Governor Ron DeSantis’ attempts to restrict discussions of race and gender issues in Florida have been put on hold, according to a recent federal court ruling. The 11th Circuit Court of Appeals in Atlanta upheld a November injunction against the “Stop WOKE Act,” which prevents any kind of instruction or training that could make people feel uncomfortable or guilty based on their race, gender, or national origin.
The law’s legal challengers argue that it would unconstitutionally restrict discussions about the country’s history of discrimination. Critics also claim that the legislation could cause professors to lose their jobs and institutions to lose funding. After Chief U.S. District Judge Mark Walker’s 139-page ruling in November, the case was appealed to the 11th Circuit Court of Appeals in Atlanta.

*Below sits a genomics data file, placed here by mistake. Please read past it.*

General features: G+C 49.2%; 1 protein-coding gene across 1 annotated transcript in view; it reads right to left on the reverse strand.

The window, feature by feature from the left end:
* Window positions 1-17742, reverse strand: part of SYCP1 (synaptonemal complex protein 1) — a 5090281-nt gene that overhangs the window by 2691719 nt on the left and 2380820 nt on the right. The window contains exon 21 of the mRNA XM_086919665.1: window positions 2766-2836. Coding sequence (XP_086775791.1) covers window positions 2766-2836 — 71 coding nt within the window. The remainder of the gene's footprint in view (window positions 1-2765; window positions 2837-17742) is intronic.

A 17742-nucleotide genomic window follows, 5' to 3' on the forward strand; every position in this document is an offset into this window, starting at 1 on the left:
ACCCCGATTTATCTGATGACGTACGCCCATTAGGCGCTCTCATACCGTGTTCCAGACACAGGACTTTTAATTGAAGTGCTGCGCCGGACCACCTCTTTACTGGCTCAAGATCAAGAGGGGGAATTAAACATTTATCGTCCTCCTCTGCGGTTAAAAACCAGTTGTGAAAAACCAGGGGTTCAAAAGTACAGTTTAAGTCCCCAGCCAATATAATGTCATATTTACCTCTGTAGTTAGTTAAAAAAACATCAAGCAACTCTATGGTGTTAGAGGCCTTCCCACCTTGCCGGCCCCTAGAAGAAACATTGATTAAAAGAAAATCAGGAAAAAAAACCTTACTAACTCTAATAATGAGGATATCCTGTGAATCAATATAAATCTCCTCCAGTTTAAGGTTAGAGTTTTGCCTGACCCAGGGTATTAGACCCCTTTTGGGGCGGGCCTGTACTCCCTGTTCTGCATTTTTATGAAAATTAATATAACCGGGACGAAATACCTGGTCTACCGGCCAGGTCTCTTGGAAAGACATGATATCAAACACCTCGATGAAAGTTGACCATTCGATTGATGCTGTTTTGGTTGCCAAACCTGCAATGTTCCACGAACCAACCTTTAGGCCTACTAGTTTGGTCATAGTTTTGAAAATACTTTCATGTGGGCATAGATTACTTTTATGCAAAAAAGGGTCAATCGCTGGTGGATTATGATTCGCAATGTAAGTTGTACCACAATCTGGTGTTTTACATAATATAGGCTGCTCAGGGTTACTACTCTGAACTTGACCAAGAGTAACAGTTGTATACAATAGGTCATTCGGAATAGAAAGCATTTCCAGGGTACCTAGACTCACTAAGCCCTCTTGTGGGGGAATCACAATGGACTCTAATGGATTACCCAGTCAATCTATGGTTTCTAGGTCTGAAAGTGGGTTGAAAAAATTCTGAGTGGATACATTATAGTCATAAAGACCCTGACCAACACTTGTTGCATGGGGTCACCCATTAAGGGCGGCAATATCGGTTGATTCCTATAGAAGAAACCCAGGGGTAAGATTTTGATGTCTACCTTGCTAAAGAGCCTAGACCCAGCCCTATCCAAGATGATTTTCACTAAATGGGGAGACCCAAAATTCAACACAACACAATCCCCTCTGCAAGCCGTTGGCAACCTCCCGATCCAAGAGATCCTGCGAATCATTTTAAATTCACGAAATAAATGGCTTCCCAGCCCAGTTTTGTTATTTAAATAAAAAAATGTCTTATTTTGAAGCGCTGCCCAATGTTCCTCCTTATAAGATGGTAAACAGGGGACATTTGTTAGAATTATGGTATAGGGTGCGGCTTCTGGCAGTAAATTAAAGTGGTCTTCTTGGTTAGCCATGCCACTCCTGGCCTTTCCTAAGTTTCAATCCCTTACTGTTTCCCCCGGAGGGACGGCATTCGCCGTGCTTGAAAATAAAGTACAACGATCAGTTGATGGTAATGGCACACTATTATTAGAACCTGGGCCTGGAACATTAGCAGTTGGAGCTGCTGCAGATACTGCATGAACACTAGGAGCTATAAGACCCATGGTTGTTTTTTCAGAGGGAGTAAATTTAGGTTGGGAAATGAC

DeSantis’ office shrugged off the ruling, saying the appeal is ongoing, and the office remains confident that the law is constitutional.
Last year’s law will not affect instruction for the time being, and opponents have called it a victory for the First Amendment. Meanwhile, the ACLU has challenged similar classroom censorship laws in Oklahoma and New Hampshire and awaits rulings in both cases. However, new bills under discussion this year seem to be treading into the same territory.
Republican Senator Erin Grall has proposed a bill that prohibits general education courses that “suppress or distort significant historical events or include a curriculum that teaches identity politics.” The bill has received one committee nod, and similar legislation making its way through the House has taken that language out.
The court’s decision not to lift the injunction during the appeal could strengthen similar challenges to classroom censorship efforts in Florida and other states, according to a news release.